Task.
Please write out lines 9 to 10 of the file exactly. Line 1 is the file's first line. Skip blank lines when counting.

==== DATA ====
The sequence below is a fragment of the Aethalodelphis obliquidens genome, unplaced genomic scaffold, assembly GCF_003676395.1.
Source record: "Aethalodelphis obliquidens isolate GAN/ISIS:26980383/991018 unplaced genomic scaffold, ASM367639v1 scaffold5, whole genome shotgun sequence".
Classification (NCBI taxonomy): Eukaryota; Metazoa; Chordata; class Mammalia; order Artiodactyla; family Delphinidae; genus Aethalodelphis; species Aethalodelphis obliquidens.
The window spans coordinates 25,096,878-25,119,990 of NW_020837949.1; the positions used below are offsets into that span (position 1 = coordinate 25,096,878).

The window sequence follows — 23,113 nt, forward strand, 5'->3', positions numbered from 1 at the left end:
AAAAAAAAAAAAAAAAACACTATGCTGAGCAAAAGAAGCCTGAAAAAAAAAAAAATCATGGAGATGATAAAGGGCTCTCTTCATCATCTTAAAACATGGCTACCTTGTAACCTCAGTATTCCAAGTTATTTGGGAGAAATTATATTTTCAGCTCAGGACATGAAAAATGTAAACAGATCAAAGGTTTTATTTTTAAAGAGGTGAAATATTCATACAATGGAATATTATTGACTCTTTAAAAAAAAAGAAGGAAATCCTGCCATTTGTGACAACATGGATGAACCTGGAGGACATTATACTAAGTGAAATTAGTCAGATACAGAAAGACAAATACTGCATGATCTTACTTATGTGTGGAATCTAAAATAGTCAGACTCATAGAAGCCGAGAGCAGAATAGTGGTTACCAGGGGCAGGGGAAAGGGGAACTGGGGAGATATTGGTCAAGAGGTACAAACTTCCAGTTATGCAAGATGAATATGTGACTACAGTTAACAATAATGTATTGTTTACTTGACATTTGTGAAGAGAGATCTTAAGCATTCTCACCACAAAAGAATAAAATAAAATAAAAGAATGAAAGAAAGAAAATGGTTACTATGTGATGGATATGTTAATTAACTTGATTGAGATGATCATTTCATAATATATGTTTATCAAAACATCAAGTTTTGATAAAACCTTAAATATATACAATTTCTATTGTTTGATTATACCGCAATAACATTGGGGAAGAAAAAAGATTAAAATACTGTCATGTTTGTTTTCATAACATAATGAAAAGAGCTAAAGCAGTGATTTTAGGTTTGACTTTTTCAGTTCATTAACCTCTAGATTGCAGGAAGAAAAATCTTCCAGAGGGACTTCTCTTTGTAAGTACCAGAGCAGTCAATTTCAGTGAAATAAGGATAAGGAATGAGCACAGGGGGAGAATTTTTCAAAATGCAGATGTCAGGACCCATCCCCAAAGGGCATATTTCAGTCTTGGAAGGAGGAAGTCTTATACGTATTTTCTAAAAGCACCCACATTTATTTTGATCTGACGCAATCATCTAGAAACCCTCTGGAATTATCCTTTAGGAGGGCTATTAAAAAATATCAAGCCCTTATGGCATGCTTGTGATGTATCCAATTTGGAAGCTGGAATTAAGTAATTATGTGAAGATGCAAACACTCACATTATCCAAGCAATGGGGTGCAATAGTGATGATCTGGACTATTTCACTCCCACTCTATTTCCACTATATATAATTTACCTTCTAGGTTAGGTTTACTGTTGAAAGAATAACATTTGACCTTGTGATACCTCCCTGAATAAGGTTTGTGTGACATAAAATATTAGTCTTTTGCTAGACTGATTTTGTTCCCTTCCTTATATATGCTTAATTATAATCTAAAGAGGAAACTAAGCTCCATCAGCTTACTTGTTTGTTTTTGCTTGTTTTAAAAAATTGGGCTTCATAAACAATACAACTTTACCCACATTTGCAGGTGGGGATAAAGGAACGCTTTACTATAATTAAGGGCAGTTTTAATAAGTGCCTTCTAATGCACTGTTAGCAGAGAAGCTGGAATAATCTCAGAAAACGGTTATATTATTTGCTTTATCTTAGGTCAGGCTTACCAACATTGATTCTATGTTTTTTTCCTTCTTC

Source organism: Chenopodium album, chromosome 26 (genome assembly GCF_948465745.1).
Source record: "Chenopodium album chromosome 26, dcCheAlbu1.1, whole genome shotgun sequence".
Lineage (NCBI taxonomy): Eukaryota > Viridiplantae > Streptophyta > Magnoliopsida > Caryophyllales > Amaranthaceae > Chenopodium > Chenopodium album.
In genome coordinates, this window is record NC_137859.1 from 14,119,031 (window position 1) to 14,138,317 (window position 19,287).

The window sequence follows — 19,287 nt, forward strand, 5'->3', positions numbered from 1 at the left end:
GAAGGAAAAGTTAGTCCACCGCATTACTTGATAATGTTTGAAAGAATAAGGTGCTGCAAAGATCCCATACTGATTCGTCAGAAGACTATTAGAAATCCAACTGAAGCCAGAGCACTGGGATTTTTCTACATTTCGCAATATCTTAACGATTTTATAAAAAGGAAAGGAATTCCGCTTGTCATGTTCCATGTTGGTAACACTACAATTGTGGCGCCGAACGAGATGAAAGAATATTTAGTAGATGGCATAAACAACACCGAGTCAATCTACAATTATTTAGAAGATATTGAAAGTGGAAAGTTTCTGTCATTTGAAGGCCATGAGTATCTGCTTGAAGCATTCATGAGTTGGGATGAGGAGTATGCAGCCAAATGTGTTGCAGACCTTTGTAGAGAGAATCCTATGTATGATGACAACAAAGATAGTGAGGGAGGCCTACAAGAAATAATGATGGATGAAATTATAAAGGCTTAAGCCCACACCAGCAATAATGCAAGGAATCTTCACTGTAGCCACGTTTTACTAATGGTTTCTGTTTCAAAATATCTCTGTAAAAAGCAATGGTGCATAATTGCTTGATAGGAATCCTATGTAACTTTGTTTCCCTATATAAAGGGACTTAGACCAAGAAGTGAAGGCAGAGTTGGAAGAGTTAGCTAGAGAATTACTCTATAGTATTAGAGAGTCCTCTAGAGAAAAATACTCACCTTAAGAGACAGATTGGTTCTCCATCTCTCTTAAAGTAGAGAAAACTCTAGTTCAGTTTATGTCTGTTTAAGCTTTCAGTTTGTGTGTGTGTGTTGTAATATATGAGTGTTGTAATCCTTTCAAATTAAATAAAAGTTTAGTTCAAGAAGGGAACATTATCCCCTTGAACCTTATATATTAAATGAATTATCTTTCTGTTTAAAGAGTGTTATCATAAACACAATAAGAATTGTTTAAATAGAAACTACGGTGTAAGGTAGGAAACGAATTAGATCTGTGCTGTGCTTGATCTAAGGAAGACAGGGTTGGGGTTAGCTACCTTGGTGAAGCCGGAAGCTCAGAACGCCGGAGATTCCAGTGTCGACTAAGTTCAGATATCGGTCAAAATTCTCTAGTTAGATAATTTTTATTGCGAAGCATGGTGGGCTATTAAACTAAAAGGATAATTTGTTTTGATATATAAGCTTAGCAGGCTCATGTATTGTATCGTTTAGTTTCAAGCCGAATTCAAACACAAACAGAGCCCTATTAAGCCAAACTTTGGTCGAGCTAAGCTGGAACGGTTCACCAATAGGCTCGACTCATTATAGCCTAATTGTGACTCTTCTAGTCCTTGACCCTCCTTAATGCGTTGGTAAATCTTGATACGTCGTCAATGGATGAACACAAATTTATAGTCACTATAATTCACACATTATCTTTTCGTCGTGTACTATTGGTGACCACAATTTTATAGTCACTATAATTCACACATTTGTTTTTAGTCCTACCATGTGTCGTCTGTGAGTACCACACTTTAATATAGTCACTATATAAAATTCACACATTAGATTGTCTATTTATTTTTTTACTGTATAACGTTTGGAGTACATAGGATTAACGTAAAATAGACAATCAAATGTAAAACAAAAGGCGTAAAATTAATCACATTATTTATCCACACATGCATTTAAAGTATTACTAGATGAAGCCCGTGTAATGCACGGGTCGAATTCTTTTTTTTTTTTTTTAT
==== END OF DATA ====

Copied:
Lineage (NCBI taxonomy): Eukaryota > Viridiplantae > Streptophyta > Magnoliopsida > Caryophyllales > Amaranthaceae > Chenopodium > Chenopodium album.
In genome coordinates, this window is record NC_137859.1 from 14,119,031 (window position 1) to 14,138,317 (window position 19,287).